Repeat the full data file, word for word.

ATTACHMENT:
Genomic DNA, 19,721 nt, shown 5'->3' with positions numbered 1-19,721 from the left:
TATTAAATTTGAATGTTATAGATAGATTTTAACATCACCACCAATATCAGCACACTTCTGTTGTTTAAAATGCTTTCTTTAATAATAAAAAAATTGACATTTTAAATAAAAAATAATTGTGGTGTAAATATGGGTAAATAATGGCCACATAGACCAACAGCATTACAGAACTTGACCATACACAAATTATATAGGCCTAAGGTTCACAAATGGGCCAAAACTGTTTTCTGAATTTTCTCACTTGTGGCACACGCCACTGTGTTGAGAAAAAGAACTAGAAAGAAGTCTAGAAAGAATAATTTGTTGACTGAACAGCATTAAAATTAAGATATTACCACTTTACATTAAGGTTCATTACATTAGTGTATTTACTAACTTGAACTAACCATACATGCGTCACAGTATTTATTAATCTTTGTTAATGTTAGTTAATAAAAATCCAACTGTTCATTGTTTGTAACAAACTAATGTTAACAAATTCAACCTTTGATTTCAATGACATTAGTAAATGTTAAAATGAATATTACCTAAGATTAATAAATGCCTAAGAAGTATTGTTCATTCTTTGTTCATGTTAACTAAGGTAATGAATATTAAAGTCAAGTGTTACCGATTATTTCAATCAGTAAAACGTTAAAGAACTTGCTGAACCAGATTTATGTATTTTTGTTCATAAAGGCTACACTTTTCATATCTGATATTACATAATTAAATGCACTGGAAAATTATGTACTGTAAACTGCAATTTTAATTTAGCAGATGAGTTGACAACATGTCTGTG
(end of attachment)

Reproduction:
Genomic DNA, 19,721 nt, shown 5'->3' with positions numbered 1-19,721 from the left:
TATTAAATTTGAATGTTATAGATAGATTTTAACATCACCACCAATATCAGCACACTTCTGTTGTTTAAAATGCTTTCTTTAATAATAAAAAAATTGACATTTTAAATAAAAAATAATTGTGGTGTAAATATGGGTAAATAATGGCCACATAGACCAACAGCATTACAGAACTTGACCATACACAAATTATATAGGCCTAAGGTTCACAAATGGGCCAAAACTGTTTTCTGAATTTTCTCACTTGTGGCACACGCCACTGTGTTGAGAAAAAGAACTAGAAAGAAGTCTAGAAAGAATAATTTGTTGACTGAACAGCATTAAAATTAAGATATTACCACTTTACATTAAGGTTCATTACATTAGTGTATTTACTAACTTGAACTAACCATACATGCGTCACAGTATTTATTAATCTTTGTTAATGTTAGTTAATAAAAATCCAACTGTTCATTGTTTGTAACAAACTAATGTTAACAAATTCAACCTTTGATTTCAATGACATTAGTAAATGTTAAAATGAATATTACCTAAGATTAATAAATGCCTAAGAAGTATTGTTCATTCTTTGTTCATGTTAACTAAGGTAATGAATATTAAAGTCAAGTGTTACCGATTATTTCAATCAGTAAAACGTTAAAGAACTTGCTGAACCAGATTTATGTATTTTTGTTCATAAAGGCTACACTTTTCATATCTGATATTACATAATTAAATGCACTGGAAAATTATGTACTGTAAACTGCAATTTTAATTTAGCAGATGAGTTGACAACATGTCTGTG